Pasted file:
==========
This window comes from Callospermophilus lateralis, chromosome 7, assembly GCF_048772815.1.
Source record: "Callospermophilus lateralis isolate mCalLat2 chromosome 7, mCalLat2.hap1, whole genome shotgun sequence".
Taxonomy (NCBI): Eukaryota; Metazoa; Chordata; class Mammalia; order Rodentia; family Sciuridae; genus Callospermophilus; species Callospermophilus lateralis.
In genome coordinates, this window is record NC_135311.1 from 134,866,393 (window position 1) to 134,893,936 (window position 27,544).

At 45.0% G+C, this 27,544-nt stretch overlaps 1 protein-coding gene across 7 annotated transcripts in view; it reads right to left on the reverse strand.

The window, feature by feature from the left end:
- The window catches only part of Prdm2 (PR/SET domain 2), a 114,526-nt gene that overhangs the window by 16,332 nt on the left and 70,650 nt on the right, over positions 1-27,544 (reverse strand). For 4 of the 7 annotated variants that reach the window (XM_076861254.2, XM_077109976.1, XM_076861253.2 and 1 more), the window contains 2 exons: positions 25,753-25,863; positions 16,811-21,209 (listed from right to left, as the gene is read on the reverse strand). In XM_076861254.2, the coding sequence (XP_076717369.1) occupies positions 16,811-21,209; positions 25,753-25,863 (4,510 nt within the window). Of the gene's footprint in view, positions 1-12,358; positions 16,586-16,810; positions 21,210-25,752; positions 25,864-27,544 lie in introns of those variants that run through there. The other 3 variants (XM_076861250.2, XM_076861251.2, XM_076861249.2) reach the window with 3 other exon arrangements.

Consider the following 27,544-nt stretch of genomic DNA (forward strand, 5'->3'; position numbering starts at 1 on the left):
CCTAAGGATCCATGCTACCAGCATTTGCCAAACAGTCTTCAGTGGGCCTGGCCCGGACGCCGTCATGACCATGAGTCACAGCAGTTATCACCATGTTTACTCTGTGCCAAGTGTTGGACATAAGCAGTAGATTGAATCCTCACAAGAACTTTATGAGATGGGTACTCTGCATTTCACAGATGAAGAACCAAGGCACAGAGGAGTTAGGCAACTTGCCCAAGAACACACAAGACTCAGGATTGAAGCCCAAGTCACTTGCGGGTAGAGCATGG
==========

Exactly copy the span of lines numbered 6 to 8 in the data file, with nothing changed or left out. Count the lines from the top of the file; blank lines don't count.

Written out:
The window, feature by feature from the left end:
- The window catches only part of Prdm2 (PR/SET domain 2), a 114,526-nt gene that overhangs the window by 16,332 nt on the left and 70,650 nt on the right, over positions 1-27,544 (reverse strand). For 4 of the 7 annotated variants that reach the window (XM_076861254.2, XM_077109976.1, XM_076861253.2 and 1 more), the window contains 2 exons: positions 25,753-25,863; positions 16,811-21,209 (listed from right to left, as the gene is read on the reverse strand). In XM_076861254.2, the coding sequence (XP_076717369.1) occupies positions 16,811-21,209; positions 25,753-25,863 (4,510 nt within the window). Of the gene's footprint in view, positions 1-12,358; positions 16,586-16,810; positions 21,210-25,752; positions 25,864-27,544 lie in introns of those variants that run through there. The other 3 variants (XM_076861250.2, XM_076861251.2, XM_076861249.2) reach the window with 3 other exon arrangements.

Consider the following 27,544-nt stretch of genomic DNA (forward strand, 5'->3'; position numbering starts at 1 on the left):